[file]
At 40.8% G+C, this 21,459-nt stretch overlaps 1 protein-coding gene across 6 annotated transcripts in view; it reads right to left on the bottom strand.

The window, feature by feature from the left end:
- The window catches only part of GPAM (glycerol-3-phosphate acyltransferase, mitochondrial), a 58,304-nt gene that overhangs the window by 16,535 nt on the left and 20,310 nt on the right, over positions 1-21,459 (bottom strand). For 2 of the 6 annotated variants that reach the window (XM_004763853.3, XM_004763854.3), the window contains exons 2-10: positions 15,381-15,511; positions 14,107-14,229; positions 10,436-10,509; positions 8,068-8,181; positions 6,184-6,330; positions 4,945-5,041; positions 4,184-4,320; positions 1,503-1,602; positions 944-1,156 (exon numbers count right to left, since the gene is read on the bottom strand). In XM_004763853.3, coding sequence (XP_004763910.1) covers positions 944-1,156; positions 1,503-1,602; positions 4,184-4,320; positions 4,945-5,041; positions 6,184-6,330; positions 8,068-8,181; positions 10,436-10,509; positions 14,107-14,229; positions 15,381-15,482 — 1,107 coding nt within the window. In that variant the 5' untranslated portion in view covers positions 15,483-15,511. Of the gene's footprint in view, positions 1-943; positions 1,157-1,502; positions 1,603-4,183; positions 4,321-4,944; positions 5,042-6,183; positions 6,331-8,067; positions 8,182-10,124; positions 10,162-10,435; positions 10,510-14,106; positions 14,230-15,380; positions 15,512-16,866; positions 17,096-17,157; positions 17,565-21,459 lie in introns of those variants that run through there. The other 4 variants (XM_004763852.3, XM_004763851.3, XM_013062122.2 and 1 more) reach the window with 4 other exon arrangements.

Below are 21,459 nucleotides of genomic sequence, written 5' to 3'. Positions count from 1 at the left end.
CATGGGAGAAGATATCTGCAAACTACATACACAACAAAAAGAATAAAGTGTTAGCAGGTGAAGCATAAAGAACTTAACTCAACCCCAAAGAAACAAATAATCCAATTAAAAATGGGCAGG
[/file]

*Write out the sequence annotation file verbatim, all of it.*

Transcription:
At 40.8% G+C, this 21,459-nt stretch overlaps 1 protein-coding gene across 6 annotated transcripts in view; it reads right to left on the bottom strand.

The window, feature by feature from the left end:
- The window catches only part of GPAM (glycerol-3-phosphate acyltransferase, mitochondrial), a 58,304-nt gene that overhangs the window by 16,535 nt on the left and 20,310 nt on the right, over positions 1-21,459 (bottom strand). For 2 of the 6 annotated variants that reach the window (XM_004763853.3, XM_004763854.3), the window contains exons 2-10: positions 15,381-15,511; positions 14,107-14,229; positions 10,436-10,509; positions 8,068-8,181; positions 6,184-6,330; positions 4,945-5,041; positions 4,184-4,320; positions 1,503-1,602; positions 944-1,156 (exon numbers count right to left, since the gene is read on the bottom strand). In XM_004763853.3, coding sequence (XP_004763910.1) covers positions 944-1,156; positions 1,503-1,602; positions 4,184-4,320; positions 4,945-5,041; positions 6,184-6,330; positions 8,068-8,181; positions 10,436-10,509; positions 14,107-14,229; positions 15,381-15,482 — 1,107 coding nt within the window. In that variant the 5' untranslated portion in view covers positions 15,483-15,511. Of the gene's footprint in view, positions 1-943; positions 1,157-1,502; positions 1,603-4,183; positions 4,321-4,944; positions 5,042-6,183; positions 6,331-8,067; positions 8,182-10,124; positions 10,162-10,435; positions 10,510-14,106; positions 14,230-15,380; positions 15,512-16,866; positions 17,096-17,157; positions 17,565-21,459 lie in introns of those variants that run through there. The other 4 variants (XM_004763852.3, XM_004763851.3, XM_013062122.2 and 1 more) reach the window with 4 other exon arrangements.

Below are 21,459 nucleotides of genomic sequence, written 5' to 3'. Positions count from 1 at the left end.
CATGGGAGAAGATATCTGCAAACTACATACACAACAAAAAGAATAAAGTGTTAGCAGGTGAAGCATAAAGAACTTAACTCAACCCCAAAGAAACAAATAATCCAATTAAAAATGGGCAGG